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The Naysayer: Five Reasons IU Won’t Win the National Championship
Mike Botkin is a lifelong Purdue Boilermakers fan. He’ll be offering the dissenting point of view on the IU hoopla all season.
All right, Indiana fans—let’s be realistic about things here. Before you anoint this year’s team as National Champions in the preseason, you should come to the realization that it’s just not going to happen. Sure, there will be plenty of wins and a high tournament seed, but that’s about the extent of it. Sweet 16 will be a good year for this group. Here are five reasons the Hoosiers won’t win the national title.
If the Wildcats had any of their NBA-playing starters back, IU wouldn’t even be sniffing a No. 1 position. But Kentucky has reloaded with more one-and-dones (have you seen Nerlens Noel?), and this talent alone will take the Cats back to the Promised Land for a second straight year.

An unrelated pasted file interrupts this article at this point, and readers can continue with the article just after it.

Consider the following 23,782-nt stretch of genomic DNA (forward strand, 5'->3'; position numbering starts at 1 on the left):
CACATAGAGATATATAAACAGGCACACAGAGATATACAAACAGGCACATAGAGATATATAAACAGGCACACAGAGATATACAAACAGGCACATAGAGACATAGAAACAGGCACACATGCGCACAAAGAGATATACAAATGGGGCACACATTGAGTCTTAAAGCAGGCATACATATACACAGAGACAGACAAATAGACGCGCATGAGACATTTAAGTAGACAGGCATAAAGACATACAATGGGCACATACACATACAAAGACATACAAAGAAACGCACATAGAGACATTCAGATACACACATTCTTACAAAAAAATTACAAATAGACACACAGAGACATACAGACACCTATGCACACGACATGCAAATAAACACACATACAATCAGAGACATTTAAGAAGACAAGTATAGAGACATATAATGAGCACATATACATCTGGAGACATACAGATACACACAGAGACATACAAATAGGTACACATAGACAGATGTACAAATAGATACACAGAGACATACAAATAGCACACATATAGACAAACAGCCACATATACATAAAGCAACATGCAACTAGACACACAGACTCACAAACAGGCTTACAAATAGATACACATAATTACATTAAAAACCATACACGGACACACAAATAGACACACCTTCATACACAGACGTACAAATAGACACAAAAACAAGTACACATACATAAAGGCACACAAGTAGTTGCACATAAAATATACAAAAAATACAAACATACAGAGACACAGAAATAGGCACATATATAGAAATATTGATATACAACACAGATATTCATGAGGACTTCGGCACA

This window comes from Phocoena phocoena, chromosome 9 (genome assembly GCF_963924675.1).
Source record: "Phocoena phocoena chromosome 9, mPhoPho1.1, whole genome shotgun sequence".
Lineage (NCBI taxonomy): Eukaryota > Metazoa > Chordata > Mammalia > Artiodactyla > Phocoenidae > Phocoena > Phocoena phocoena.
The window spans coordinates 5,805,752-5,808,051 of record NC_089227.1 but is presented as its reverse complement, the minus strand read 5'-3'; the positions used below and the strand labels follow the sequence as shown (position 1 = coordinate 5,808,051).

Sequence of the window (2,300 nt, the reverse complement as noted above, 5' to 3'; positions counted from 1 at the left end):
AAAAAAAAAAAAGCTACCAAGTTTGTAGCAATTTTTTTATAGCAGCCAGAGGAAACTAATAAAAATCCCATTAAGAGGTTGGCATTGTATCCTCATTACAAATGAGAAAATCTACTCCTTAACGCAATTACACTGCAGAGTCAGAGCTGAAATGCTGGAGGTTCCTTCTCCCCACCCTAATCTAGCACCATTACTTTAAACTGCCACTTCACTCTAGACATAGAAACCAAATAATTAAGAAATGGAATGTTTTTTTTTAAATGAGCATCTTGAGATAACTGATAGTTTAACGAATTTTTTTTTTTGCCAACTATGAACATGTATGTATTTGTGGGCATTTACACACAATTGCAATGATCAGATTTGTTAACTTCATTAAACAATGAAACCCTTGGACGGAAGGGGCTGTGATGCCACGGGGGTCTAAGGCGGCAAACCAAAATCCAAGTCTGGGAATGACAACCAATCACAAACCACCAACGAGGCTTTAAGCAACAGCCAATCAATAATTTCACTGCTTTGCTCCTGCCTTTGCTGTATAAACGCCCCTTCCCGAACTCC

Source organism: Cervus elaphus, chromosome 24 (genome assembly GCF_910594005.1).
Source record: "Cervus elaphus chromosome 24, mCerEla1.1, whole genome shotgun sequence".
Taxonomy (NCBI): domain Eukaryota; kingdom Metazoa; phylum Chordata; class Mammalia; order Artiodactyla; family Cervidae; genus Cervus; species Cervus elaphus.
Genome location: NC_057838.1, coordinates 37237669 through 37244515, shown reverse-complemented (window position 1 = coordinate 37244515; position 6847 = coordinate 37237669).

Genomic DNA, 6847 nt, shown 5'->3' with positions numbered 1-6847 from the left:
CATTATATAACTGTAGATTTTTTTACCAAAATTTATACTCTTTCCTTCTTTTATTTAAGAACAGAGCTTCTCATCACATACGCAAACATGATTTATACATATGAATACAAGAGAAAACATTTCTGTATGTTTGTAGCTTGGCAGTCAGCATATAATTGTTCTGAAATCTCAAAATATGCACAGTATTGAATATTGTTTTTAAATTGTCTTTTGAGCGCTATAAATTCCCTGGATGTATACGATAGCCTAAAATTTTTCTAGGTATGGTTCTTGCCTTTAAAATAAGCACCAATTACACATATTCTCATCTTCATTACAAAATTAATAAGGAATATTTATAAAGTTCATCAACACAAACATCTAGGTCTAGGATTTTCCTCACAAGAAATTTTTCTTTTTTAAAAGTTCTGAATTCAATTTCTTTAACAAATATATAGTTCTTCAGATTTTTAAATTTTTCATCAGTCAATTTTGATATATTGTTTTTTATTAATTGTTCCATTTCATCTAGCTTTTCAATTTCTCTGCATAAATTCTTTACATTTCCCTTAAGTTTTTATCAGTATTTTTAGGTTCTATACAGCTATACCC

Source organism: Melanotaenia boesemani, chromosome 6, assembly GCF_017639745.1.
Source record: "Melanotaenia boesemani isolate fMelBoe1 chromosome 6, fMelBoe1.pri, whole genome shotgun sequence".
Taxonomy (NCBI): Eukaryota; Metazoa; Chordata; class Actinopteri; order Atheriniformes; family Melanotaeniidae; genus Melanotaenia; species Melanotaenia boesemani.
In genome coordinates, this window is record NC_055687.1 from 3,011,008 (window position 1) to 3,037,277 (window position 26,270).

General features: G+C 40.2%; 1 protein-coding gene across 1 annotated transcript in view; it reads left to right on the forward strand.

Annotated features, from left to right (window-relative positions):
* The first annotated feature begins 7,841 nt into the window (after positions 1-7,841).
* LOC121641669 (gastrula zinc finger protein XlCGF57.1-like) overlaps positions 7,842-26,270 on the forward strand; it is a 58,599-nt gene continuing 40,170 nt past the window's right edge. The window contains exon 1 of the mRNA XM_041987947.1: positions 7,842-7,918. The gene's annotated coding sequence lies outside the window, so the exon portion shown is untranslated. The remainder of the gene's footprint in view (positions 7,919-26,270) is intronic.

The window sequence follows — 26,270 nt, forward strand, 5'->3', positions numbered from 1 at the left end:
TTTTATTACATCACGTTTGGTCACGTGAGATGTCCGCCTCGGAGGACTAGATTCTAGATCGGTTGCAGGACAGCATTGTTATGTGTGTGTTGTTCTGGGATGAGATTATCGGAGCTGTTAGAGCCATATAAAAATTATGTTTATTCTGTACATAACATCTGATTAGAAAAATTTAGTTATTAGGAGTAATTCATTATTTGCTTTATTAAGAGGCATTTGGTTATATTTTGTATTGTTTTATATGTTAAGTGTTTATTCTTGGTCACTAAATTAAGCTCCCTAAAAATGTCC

2. Cupcake Non-Conference Schedule
All that’s missing from IU’s Division III preseason schedule is the St. Agnes School for the Blind. Looking at the schedule packed with the likes of the powerful Bryant, North Dakota, Sam Houston State, and Indiana Wesleyan, I see nothing that is going to prepare the Hoosiers for their Nov. 27 date with North Carolina, which could end the winning with a resounding thud. And beyond that, I don’t see anything that will get IU ready for the Big Ten season.
3. Lack of Experience
The Movement (sounds like something you would flush) will offer moments of brilliance, but inconsistent play will doom them. Coaches will tell you it’s tough for young players to deliver a consistent game. One day they’re great, the next they’re crap. If these freshmen can’t maintain their level of play, the team will be lucky to reach the Sweet 16.
4. No Surprises
There is a lot of ink out there about this particular freshman class, touting their cohesiveness and talent. So every team in the Big Ten will be studying them … and gunning for them. Even when IU goes to play at places like Northwestern—where they’ve have a hard time winning in recent history—their opponents will be ready.
5. The Boilermakers
With Ron Patterson’s transfer out this summer, IU’s incoming freshman class isn’t any better than Purdue’s. The five freshmen in West Lafayette spell trouble for Indiana and the rest of the Big Ten for the next few years. I’ll detail my reasons in an upcoming blog post, but suffice it to say: Watch out for the Boilers.